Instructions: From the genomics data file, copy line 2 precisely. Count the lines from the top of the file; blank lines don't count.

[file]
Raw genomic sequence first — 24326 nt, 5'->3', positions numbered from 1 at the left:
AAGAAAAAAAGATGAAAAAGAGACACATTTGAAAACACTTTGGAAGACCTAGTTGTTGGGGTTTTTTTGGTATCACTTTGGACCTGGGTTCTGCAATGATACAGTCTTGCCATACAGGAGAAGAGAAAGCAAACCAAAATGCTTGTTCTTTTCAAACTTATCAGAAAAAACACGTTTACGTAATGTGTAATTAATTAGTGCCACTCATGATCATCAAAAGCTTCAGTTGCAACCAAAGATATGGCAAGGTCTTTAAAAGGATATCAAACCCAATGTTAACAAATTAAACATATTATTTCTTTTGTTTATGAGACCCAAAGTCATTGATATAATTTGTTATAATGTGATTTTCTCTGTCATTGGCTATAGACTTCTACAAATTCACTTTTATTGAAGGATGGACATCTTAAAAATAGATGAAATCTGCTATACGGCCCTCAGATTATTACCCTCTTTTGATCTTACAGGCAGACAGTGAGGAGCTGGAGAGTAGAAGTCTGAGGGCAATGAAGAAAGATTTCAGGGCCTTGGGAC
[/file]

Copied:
AAGAAAAAAAGATGAAAAAGAGACACATTTGAAAACACTTTGGAAGACCTAGTTGTTGGGGTTTTTTTGGTATCACTTTGGACCTGGGTTCTGCAATGATACAGTCTTGCCATACAGGAGAAGAGAAAGCAAACCAAAATGCTTGTTCTTTTCAAACTTATCAGAAAAAACACGTTTACGTAATGTGTAATTAATTAGTGCCACTCATGATCATCAAAAGCTTCAGTTGCAACCAAAGATATGGCAAGGTCTTTAAAAGGATATCAAACCCAATGTTAACAAATTAAACATATTATTTCTTTTGTTTATGAGACCCAAAGTCATTGATATAATTTGTTATAATGTGATTTTCTCTGTCATTGGCTATAGACTTCTACAAATTCACTTTTATTGAAGGATGGACATCTTAAAAATAGATGAAATCTGCTATACGGCCCTCAGATTATTACCCTCTTTTGATCTTACAGGCAGACAGTGAGGAGCTGGAGAGTAGAAGTCTGAGGGCAATGAAGAAAGATTTCAGGGCCTTGGGAC